Given the current state of the world, smaller films, that might not have had much of a shot at competing with big cinematic releases, appear to be getting their time in the sun, thanks to the bigger films being delayed. None are more welcome here than a horror film, a genre which is perfect for home viewing.
The Wretched follows broken-armed teenage Ben, who goes to spend some time with his dad amidst his parent’s divorce, and discovers that there might very well be an ancient Witch living next door.
From the off, this creature feature of sorts by brothers Brett and Drew T. Pierce owes a debt to Steven Spielberg. There appears to be a homage to the back catalogue in spades. The setting of a sea-side town and the docks nearby lend it a sort of Jaws feel, and one character is purposefully named Shaw, after Robert Shaw, a lead actor in the 1975 film.
There has been a move in recent times to reclaim witches as horror icons, thanks in no small part to Robert Eggers’ The Witch, The Autopsy of Jane Doe and the recent remake of Suspiria. Here we have a fairly well-worn trope of ‘someone from the outside stumbles upon a growing situation and no one buys what the kid is saying’. The table is set out fairly well for the audience, and the sinister opening minutes allow for a slow build as we are introduced to our protagonist, Ben.
John-Paul Howard is pretty good in his leading role; Ben is not as smarmy as an 80s counter-point, nor as self-referential and flippant as a 90s hero, this time his sort of rebel-without-a-clue character works well. Howard manages to have us root for him, even if the writing and pacing is a little off. In fact, the entire cast is solid: Jamison Jones as his father, Azie Tesfai, Kevin Bigley and Zarah Mahler are all really good and are game enough for the broad characterisation. However, the stand out in the film is Piper Curda as new friend Mallory who has the sort of Ally Sheedy meets Buffy the Vampire Slayer smarts that really the film could have used more of.
The film isn’t without ideas: the strange symbol that marks the abode of the witch, the idea that she makes people forget about their children, and the sinister squelchy sound effects are all very effective. Throughout the film, the idea of a witch wearing women’s skin as a flesh onesie is one that can offer all kinds of body horror potential. There’s even an idea about a warped maternal nature calling to mind Hansel and Gretel, as well as a sort of siren nature to how they can seduce men.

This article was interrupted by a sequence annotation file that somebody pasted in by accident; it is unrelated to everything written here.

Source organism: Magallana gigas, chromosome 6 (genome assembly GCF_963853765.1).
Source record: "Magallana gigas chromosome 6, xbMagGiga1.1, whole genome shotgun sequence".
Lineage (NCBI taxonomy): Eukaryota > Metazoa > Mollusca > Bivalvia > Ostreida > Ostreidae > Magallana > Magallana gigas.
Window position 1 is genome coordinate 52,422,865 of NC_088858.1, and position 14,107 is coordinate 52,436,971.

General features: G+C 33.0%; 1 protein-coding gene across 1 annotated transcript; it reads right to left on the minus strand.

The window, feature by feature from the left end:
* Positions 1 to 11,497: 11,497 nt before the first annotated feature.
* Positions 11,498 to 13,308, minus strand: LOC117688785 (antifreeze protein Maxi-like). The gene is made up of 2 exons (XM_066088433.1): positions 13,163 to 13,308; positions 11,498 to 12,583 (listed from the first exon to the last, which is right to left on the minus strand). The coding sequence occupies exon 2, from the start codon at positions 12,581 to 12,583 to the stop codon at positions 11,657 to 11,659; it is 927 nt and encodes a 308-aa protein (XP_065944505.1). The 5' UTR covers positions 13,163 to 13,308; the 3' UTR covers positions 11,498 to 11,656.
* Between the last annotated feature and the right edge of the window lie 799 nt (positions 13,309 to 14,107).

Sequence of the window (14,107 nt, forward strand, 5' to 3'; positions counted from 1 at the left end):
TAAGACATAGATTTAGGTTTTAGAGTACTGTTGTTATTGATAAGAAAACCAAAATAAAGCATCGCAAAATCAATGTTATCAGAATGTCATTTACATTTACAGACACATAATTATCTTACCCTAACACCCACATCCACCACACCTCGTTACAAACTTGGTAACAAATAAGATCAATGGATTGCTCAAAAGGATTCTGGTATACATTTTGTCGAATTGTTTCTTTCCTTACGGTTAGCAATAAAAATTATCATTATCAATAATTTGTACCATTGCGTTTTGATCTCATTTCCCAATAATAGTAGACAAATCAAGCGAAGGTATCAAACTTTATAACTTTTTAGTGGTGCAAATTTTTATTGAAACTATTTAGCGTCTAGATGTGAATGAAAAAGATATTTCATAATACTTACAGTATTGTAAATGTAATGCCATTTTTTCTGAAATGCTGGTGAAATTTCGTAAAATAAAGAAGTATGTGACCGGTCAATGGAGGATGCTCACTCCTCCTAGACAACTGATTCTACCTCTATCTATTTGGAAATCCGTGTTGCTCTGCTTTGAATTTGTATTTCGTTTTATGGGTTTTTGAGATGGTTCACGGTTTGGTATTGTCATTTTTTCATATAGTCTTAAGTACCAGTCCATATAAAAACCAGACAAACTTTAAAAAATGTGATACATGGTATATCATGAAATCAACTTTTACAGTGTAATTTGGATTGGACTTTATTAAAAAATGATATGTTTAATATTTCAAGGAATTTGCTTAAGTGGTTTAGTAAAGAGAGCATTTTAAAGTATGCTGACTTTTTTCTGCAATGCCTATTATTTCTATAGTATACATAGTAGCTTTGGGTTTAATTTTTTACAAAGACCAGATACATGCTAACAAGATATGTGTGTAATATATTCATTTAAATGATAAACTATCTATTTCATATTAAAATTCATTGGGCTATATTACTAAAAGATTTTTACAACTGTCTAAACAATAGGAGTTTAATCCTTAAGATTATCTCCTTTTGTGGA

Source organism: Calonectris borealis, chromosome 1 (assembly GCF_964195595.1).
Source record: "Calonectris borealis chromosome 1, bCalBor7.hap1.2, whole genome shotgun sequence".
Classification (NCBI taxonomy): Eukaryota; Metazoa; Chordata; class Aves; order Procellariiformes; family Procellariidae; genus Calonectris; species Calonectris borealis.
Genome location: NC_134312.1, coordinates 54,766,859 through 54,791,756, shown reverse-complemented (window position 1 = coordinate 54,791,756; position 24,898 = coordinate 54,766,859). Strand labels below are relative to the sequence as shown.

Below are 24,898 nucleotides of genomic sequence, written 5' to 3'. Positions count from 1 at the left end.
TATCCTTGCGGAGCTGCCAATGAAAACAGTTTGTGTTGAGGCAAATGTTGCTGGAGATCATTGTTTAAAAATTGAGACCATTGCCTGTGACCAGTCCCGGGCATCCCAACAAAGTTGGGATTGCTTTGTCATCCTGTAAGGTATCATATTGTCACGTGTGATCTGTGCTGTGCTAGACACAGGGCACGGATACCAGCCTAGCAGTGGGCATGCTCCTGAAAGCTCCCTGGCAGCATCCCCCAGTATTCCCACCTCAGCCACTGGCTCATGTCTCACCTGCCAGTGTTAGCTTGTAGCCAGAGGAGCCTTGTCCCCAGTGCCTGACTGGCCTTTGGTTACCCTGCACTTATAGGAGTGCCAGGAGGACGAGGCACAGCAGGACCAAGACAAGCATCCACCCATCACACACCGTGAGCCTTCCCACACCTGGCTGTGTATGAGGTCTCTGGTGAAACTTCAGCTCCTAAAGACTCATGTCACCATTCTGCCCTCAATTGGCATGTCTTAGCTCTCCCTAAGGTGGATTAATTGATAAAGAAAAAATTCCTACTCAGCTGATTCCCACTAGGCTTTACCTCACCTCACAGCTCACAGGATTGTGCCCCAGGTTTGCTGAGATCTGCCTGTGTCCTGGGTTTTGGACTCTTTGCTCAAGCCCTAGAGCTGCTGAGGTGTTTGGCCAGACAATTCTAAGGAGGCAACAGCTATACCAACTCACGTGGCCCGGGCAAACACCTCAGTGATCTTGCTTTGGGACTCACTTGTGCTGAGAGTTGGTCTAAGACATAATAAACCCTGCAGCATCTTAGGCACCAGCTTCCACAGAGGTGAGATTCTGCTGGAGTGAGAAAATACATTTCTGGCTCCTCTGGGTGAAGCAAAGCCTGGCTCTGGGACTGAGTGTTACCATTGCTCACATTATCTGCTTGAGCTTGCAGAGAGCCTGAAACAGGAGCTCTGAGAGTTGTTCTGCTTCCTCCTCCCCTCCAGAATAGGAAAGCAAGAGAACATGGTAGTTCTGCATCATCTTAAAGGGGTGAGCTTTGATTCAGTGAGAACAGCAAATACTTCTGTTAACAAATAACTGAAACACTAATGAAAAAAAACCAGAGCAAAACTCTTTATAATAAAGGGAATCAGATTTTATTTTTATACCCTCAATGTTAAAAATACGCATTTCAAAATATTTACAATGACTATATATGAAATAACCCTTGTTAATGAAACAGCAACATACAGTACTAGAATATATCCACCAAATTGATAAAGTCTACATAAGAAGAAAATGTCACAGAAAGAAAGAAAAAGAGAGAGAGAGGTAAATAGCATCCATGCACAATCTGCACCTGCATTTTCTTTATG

Sadly, the film is badly paced. The first half an hour is all character work, and while that’s no bad thing, it’s fairly basic stuff and doesn’t really work. The idea of Ben trying to be in with some cool kids is referenced and then becomes nothing; it’s a bit high school drama-y for a film that should feel more like a folktale, like Guillermo del Toro’s productions. Moreover, the growing conspiracy and the sense of foreboding isn’t used nearly enough, coupled with messy mythology that isn’t thoroughly explored or explained, meaning we’re never entirely sure quite what is going on.
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The score, however, by Devin Burrows is very good and harks back to the 70s and 80s scores of horror films melding big orchestral John Williams’ style themes with synth John Carpenter stuff. It’s fantastically well shot by Conor Murphy who gives it a sense of place, as well as mood and atmosphere, and what little visual effects and make-up effects are done fantastically, showing what can be done with an idea and game performers.
It’s not a particularly scary film, but jumps do come in fits and starts, and the core concept of a witch making you forget about your children so that it can take them away to do awful things to them is a reliably solid idea for horror. Had the film been a bit more focussed on that and less on the melodrama and the plodding, the film could have been something really good.
As it is it’s a so-so but enjoyable horror film that at 90 minutes doesn’t outstay it’s welcome and has enough solid ideas that it might inspire some more witch-based horror. It also sets up the Pierce Brothers as ones to watch in the world of horror. Most of all it hopefully paves the way for something bigger for Piper Curda. If you’re catching it at home, and you hear a creak, just try not to get too scared.
Paul Klein is a Film Studies Graduate from London, former writer at The Metropolist.